On May 7, 2022, Holocaust survivor Gerda Cole attended her 98th birthday party. The recreation room at the Revera Kennedy Lodge long-term care home in Toronto, where Gerda lives, was decorated in blue – her favorite color – and she wore a crown and sash.
It’s not every day that someone turns 98, but this 98th birthday celebration was no ordinary: the celebration also marked Gerda’s reunion with Sonya Grist, the 79-year-old daughter she decided to get adopted in 1942. while living in England as a Jewish refugee.
The tearful reunion, which was documented in a Washington Post article, was, according to Gerda, “the best thing that ever happened to me.”
It was also a long time coming.
Shortly before giving Sonya up for adoption, Gerda escaped the Nazis and her native Austria via the Kindertransport in 1939. A few years later, at just 18, she was pregnant, in a marriage failed, destitute and still separated from her. family; although Gerda’s mother would survive the Nazis, her father would not.
“It was tough,” Cole told The Washington Post why she left Sonya with a German couple in England. “If I had been in a better position, I would have tried.”
The couple have been separated for eight decades. Meanwhile, Gerda found work as an accountant with a part-time job at Burger King to fund her passion for travel. (She also loves archeology and has volunteered at archaeological sites in Israel!) She married five times, moved to Canada in 1965 and went on to earn three college degrees. She had no other children of her own. Gerda often thought of Sonya, but by condition of adoption, she was forbidden from any communication with her biological daughter.
So, at the same time, Sonya grew up in England without her biological mother. She ended up getting married, having three children and working as a tour guide. Although she had searched for her biological parents before, she was unlucky.
Fortunately, her son Stephen found Gerda by chance!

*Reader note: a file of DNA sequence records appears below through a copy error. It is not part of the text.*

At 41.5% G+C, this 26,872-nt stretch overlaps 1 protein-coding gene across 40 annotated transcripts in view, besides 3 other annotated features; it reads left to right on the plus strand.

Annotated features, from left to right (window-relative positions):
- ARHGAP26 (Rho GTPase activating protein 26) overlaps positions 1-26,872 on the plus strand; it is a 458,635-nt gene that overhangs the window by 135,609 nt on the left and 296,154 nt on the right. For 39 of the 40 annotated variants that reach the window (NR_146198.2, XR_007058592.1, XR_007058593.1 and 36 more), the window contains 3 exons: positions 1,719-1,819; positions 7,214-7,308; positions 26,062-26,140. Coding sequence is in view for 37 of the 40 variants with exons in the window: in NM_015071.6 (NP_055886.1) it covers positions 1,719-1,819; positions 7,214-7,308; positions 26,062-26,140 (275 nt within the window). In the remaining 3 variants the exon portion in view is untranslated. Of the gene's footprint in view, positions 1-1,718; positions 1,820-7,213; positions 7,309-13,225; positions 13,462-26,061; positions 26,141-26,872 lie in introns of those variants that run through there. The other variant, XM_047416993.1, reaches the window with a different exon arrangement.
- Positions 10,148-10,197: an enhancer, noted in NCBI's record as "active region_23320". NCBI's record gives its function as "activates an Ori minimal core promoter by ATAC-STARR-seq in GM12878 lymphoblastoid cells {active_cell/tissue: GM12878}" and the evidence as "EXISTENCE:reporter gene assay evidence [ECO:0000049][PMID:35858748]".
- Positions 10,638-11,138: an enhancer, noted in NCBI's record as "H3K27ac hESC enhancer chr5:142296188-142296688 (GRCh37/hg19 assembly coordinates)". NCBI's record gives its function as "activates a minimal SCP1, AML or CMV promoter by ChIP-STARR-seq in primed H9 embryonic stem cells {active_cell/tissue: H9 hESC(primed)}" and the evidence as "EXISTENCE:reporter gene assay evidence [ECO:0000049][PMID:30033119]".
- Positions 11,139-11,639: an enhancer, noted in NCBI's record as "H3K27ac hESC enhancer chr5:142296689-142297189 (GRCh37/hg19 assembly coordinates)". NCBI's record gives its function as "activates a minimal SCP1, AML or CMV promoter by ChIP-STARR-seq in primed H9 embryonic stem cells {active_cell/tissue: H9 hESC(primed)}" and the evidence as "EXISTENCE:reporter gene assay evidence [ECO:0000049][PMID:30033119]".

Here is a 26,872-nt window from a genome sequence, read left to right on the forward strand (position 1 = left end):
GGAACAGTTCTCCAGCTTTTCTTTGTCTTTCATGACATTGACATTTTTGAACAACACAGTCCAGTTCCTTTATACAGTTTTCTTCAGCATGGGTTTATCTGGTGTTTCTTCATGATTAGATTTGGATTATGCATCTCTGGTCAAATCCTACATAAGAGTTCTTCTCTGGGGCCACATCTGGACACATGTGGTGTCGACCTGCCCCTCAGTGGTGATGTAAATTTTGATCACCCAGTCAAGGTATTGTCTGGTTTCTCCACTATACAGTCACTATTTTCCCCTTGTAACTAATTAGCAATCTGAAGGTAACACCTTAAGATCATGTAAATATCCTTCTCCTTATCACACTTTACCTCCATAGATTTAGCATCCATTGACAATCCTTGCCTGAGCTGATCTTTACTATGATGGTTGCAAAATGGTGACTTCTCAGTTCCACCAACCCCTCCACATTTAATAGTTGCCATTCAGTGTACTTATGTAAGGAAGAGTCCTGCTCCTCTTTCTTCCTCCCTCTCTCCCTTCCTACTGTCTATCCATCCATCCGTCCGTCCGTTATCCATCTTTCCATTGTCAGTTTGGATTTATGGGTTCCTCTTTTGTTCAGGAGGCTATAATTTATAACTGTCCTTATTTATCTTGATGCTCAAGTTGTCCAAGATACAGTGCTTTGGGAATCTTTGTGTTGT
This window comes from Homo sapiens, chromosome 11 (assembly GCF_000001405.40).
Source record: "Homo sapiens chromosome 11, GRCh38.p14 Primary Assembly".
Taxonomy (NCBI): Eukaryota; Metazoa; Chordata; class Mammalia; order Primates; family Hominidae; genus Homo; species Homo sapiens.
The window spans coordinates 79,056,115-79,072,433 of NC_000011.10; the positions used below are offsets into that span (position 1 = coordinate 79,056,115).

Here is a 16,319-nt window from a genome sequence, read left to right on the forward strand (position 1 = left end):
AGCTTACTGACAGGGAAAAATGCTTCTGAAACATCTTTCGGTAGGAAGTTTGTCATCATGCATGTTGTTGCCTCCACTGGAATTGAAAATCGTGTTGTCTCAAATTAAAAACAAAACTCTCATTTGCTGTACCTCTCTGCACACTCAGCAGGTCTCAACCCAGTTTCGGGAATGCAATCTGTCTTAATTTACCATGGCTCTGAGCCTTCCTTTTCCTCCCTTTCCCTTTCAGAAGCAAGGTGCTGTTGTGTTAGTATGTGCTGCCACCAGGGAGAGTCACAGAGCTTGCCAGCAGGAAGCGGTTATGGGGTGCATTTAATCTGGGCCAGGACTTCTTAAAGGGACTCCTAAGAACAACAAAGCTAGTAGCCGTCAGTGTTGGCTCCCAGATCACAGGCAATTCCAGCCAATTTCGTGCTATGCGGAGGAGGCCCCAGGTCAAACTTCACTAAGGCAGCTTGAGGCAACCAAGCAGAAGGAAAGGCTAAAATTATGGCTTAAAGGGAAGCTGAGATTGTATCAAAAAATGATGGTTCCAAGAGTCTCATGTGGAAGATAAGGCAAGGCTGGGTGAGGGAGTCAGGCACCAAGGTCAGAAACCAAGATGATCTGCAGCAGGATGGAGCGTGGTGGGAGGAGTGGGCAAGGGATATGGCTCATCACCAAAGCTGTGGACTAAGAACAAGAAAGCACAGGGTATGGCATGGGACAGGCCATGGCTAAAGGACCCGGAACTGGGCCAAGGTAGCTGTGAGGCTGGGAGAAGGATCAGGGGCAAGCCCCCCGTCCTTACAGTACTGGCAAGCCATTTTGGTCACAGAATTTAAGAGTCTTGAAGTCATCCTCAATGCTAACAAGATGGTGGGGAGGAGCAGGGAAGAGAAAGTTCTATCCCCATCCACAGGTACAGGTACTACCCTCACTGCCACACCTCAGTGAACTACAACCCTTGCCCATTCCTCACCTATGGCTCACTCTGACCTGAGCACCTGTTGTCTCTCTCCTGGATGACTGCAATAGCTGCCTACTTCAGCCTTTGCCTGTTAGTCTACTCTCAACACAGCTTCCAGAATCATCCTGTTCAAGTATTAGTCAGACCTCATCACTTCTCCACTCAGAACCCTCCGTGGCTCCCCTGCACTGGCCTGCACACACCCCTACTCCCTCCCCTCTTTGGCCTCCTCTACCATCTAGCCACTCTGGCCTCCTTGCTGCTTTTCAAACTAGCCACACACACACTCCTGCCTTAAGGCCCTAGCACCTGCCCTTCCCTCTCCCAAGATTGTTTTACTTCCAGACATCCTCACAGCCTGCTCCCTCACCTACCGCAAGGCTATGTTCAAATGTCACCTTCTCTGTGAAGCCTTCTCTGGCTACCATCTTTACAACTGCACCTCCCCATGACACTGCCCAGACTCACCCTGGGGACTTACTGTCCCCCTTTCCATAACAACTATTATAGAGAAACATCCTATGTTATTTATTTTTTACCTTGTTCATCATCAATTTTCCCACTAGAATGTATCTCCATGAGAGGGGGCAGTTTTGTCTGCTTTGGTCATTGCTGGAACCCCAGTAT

In 2021, Stephen was trying to verify his Austrian roots in order to obtain European citizenship. Armed with the names of his biological grandparents, listed on Sonya’s birth certificate, he was able to find more information about them.
“I was spending an hour a night going down these rabbit holes and discovering some remarkable information along the way,” Stephen told The Washington Post.
Yet he could not find Gerda’s death certificate, which he would have to send to the Austrian Embassy during the citizenship application process. Eventually he found Gerda’s stepson via Facebook and reached out – only to find his biological grandmother was alive!
“My first reaction was, I want to go see her,” Sonya Grist told reporter Sydney Page, adding, “I was thrilled.”
Despite initial hesitation after hearing from the Grists, Gerda decided it was time to meet. On May 6, 2022, Sonya and Stephen left England for Canada. The next day, they met Gerda for her birthday – and Mother’s Day.
“I made so many mistakes, and yet she went looking for me and she found me,” Cole said. “It was amazing.”
Sonya, who feels the same way, said, “I carry no malice, no grudges, nothing.”
According to the article, the couple formed an instant connection, discovering that they had things in common, such as a love of travel and learning new languages.
They plan to meet again – and next time Sonya and her son will bring their whole family.
“I would love to join their family,” Cole shared. “At this point, there is nothing more I would like to be together.”